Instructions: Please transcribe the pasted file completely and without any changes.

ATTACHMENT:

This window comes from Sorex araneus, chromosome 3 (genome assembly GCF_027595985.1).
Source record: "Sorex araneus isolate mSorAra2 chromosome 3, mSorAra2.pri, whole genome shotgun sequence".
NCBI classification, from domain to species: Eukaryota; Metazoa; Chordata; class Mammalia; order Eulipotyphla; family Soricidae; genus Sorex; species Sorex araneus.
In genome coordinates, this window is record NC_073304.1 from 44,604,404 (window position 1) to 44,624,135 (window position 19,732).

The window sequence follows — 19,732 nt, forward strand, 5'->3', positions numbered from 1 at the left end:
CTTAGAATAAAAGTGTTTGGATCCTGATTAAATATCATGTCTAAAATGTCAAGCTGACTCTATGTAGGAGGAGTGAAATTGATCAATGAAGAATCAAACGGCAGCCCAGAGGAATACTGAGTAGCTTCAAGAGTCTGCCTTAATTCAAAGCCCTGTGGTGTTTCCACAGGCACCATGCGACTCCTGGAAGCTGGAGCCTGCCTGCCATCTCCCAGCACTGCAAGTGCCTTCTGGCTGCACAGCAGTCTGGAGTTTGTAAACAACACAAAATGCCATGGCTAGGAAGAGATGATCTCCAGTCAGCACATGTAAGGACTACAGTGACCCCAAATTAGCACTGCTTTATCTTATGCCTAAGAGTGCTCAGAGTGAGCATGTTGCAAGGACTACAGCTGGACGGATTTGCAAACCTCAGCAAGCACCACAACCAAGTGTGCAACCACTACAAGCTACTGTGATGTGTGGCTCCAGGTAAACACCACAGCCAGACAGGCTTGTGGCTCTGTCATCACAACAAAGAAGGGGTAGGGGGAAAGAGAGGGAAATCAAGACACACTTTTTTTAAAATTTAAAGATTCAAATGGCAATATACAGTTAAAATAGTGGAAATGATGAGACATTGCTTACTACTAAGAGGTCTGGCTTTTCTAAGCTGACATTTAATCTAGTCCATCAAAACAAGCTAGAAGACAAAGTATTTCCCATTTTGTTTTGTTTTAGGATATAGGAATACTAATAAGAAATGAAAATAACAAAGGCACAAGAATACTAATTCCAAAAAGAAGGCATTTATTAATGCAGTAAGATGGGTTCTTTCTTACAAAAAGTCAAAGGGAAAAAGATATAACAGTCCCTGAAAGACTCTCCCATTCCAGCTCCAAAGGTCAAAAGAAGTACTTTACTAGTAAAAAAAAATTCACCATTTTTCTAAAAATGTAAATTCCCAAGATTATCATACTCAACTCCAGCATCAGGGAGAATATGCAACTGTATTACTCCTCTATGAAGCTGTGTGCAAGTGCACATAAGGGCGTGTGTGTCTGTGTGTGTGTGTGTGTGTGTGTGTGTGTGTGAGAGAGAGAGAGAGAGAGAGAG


This window comes from Sorex araneus, chromosome 3 (genome assembly GCF_027595985.1).
Source record: "Sorex araneus isolate mSorAra2 chromosome 3, mSorAra2.pri, whole genome shotgun sequence".
NCBI classification, from domain to species: Eukaryota; Metazoa; Chordata; class Mammalia; order Eulipotyphla; family Soricidae; genus Sorex; species Sorex araneus.
In genome coordinates, this window is record NC_073304.1 from 44,604,404 (window position 1) to 44,624,135 (window position 19,732).

The window sequence follows — 19,732 nt, forward strand, 5'->3', positions numbered from 1 at the left end:
CTTAGAATAAAAGTGTTTGGATCCTGATTAAATATCATGTCTAAAATGTCAAGCTGACTCTATGTAGGAGGAGTGAAATTGATCAATGAAGAATCAAACGGCAGCCCAGAGGAATACTGAGTAGCTTCAAGAGTCTGCCTTAATTCAAAGCCCTGTGGTGTTTCCACAGGCACCATGCGACTCCTGGAAGCTGGAGCCTGCCTGCCATCTCCCAGCACTGCAAGTGCCTTCTGGCTGCACAGCAGTCTGGAGTTTGTAAACAACACAAAATGCCATGGCTAGGAAGAGATGATCTCCAGTCAGCACATGTAAGGACTACAGTGACCCCAAATTAGCACTGCTTTATCTTATGCCTAAGAGTGCTCAGAGTGAGCATGTTGCAAGGACTACAGCTGGACGGATTTGCAAACCTCAGCAAGCACCACAACCAAGTGTGCAACCACTACAAGCTACTGTGATGTGTGGCTCCAGGTAAACACCACAGCCAGACAGGCTTGTGGCTCTGTCATCACAACAAAGAAGGGGTAGGGGGAAAGAGAGGGAAATCAAGACACACTTTTTTTAAAATTTAAAGATTCAAATGGCAATATACAGTTAAAATAGTGGAAATGATGAGACATTGCTTACTACTAAGAGGTCTGGCTTTTCTAAGCTGACATTTAATCTAGTCCATCAAAACAAGCTAGAAGACAAAGTATTTCCCATTTTGTTTTGTTTTAGGATATAGGAATACTAATAAGAAATGAAAATAACAAAGGCACAAGAATACTAATTCCAAAAAGAAGGCATTTATTAATGCAGTAAGATGGGTTCTTTCTTACAAAAAGTCAAAGGGAAAAAGATATAACAGTCCCTGAAAGACTCTCCCATTCCAGCTCCAAAGGTCAAAAGAAGTACTTTACTAGTAAAAAAAAATTCACCATTTTTCTAAAAATGTAAATTCCCAAGATTATCATACTCAACTCCAGCATCAGGGAGAATATGCAACTGTATTACTCCTCTATGAAGCTGTGTGCAAGTGCACATAAGGGCGTGTGTGTCTGTGTGTGTGTGTGTGTGTGTGTGTGTGTGTGAGAGAGAGAGAGAGAGAGAGAG